The Virginia Thoroughbred Association has long been a tireless advocate of racing and breeding in the Commonwealth. Since the two go hand-in-hand with the state’s only pari-mutuel wagering facility, the organization has been not only a constant advocate, but also a loyal political ally, for Colonial Downs.

The VTA’s leadership has long lent a reasonable voice to the many debates about racing days, marketing, purses, the Breeders Fund as well as other critical issues that don’t magically happen at a racetrack. We have been sensitive to the simple fact that Colonial Downs is not a non-profit entity but a for-profit business. We understand that everything has a cost associated with it, and that the cost needs to be recouped if the business is to remain viable.

Last week, we learned the value of our advocacy, our support, our promotion and dedication to the cause is worth – less than $17,000. After all these years and all this effort, that’s very disappointing.

Here’s the unfortunate bottom line: In spite of our efforts to legalize and promote ADW and in spite of our efforts to help Colonial Downs secure their rightful share of source market fees from ADW through the passage of additional legislation earlier this year, the management of Colonial Downs doesn’t think we DESERVE a very small share of ADW revenue. Our efforts on their behalf simply aren’t worth 1.1% of the revenue stream.

So how did it come to this? A few years back, we reached an agreement with Colonial Downs and the VHBPA that 0.85% of each EZ Horseplay wager would be paid to the VTA. The horsemen contribute half, the racetrack contributes half. The contract was for three years and Colonial Downs has informed us they don’t intend to renew the contract. Evidently, we aren’t worth a share of ADW wagers. This would have been nice to know when we were working to pass additional legislation that guaranteed CLN one of the largest source market fees in the country.

(OK, the latter legislation was self-serving in order to get the Breeders Fund a share of ADW. That said, the five years previous to that only Colonial Downs and the purse account were compensated from the $122 million in ADW wagers generated while the Breeders Fund received nary a penny. Nothing says “horse business” like working for free.)

Of course, Colonial Downs’ management knows that we have no leverage – no purse contract where we can modify our compensation and no control over simulcast signals. They know it would be foolish of us to abandon our promotion and advocacy of Virginia’s only racetrack and to withhold our financial, marketing and political support. They know that, so they simply choose to do what is best for them and only them.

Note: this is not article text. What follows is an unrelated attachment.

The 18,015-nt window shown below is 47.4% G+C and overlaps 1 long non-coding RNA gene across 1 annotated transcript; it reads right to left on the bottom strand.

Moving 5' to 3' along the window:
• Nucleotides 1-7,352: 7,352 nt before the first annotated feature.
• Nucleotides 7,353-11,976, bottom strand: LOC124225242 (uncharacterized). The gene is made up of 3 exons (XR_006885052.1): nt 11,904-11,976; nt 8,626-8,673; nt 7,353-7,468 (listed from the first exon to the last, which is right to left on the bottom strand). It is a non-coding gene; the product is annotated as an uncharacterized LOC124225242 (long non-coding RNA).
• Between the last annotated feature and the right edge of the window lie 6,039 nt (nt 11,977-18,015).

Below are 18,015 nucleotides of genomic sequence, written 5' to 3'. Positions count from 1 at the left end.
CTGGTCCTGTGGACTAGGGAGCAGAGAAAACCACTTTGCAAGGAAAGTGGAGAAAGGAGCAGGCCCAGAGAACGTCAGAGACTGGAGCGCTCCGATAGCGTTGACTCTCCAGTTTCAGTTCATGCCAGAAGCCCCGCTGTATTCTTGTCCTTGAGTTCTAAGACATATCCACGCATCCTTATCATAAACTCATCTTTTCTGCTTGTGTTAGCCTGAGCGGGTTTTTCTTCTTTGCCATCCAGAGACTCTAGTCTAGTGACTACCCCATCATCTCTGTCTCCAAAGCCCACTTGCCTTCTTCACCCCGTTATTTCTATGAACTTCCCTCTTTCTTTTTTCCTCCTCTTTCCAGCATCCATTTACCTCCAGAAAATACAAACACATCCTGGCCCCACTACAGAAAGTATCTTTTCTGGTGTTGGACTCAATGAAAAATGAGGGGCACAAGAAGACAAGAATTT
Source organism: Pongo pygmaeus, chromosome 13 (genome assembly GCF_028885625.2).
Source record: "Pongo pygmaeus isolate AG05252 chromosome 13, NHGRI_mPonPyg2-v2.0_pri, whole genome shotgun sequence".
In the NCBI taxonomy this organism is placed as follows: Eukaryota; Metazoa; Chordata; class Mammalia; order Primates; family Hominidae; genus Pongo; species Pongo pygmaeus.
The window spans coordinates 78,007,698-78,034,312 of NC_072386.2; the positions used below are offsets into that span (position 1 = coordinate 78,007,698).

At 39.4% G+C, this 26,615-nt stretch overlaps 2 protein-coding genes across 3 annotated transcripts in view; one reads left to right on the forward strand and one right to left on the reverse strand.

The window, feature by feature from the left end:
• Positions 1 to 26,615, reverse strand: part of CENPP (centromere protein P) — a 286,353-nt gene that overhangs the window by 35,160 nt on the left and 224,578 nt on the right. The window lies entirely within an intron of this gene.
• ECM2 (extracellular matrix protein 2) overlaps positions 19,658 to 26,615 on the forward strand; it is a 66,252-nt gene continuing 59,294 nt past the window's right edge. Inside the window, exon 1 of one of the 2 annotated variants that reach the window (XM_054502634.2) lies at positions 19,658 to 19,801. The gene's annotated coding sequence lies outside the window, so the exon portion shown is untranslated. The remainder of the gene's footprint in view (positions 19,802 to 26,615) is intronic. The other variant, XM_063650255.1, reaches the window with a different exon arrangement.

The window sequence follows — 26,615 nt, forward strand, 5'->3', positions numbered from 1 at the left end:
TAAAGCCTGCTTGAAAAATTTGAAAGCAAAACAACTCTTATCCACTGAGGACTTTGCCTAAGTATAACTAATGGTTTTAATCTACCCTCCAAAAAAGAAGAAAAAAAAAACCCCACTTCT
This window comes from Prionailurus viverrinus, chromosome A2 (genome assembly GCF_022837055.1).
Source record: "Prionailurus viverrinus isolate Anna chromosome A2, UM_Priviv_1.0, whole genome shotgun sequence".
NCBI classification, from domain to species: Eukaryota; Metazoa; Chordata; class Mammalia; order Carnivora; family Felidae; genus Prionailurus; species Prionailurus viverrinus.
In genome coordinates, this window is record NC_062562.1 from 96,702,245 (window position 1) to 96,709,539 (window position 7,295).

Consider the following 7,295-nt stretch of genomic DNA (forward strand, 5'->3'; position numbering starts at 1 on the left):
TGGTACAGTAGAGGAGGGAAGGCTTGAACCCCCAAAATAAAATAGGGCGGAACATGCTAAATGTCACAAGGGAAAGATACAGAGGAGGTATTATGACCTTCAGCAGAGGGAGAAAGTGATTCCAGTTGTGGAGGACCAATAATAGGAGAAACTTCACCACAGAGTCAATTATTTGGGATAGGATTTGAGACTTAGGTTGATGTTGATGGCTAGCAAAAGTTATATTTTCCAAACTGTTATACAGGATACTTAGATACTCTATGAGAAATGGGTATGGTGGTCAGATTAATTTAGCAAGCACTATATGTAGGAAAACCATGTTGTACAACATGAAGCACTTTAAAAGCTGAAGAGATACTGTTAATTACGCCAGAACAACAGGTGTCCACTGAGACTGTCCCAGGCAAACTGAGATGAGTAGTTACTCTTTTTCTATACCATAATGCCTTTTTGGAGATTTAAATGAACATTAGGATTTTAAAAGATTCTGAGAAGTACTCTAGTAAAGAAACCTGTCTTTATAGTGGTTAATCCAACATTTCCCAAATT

Colonial Downs’  President Ian Stewart was nice enough to call and give us this news over the phone. We endeavored to explain why we felt the VTA deserved a share of the ADW revenue stream, and he counter with “you get 1% of all account wagering dollars.” No, WE don’t.

The Breeders Fund gets 1%, thanks to the previously mentioned legislation we helped pass. The Breeders Fund desperately needs that money to offset recent double digit declines in overall wagering. The VTA doesn’t get any additional financial compensation from that. What we get is more dollars in the Fund to pass on to our deserving breeders and owners – about $500,000 in a full calendar year divided between Thoroughbred and Harness.

Could the VTA ask the Virginia Racing Commission for a share of the new ADW contribution to the Breeders Fund? Of course, we could, but the administration and promotional budget is already a burden to the Fund and asking for more doesn’t make sense in these lean times. Colonial Downs either doesn’t understand this or simply chooses not to factor it into their decision process.

In addition, by way of full disclosure, Colonial Downs has always taken a “not my problem” approach to the breeders as a legitimate stakeholder. For years, they didn’t want to compensate the Breeders Fund saying the Fund should be compensated, just not by them. They don’t have a problem with the VTA being compensated so long as the money does’t come from thier share of the pari-mutuel pie. Unfortunately, pari-mutuel takeout doesn’t work that way. It has limits. There is only so much pie, and when the pie is divided up, all the stakeholders pay their fair share. Why should we continue to work to create more pie, if we aren’t going to get any or if our share only comes out of the horsemen’s hide?

A quick relevant history lesson: The VTA has participated in every major legislative effort related to pari-mutuel wagering (staring in the 1970s) and Colonial Downs (staring in the 1990s). Up until last year, we have employed a full-time professional Richmond-based lobbyist to help pass legislation helpful to the racetrack, the horsemen and the Breeders Fund. We will do that again in 2011 when we will again pursue legislation beneficial to Colonial Downs.

Due to the way the takeout is divided in the enabling legislation, the breeders’ share on any dollar wagered in the traditional pari-mutuel system is literally a penny on the dollar while the horsemen receive a nickel and the racetrack a dime. Halve that number for the track and the split is now about the same for an ADW wager.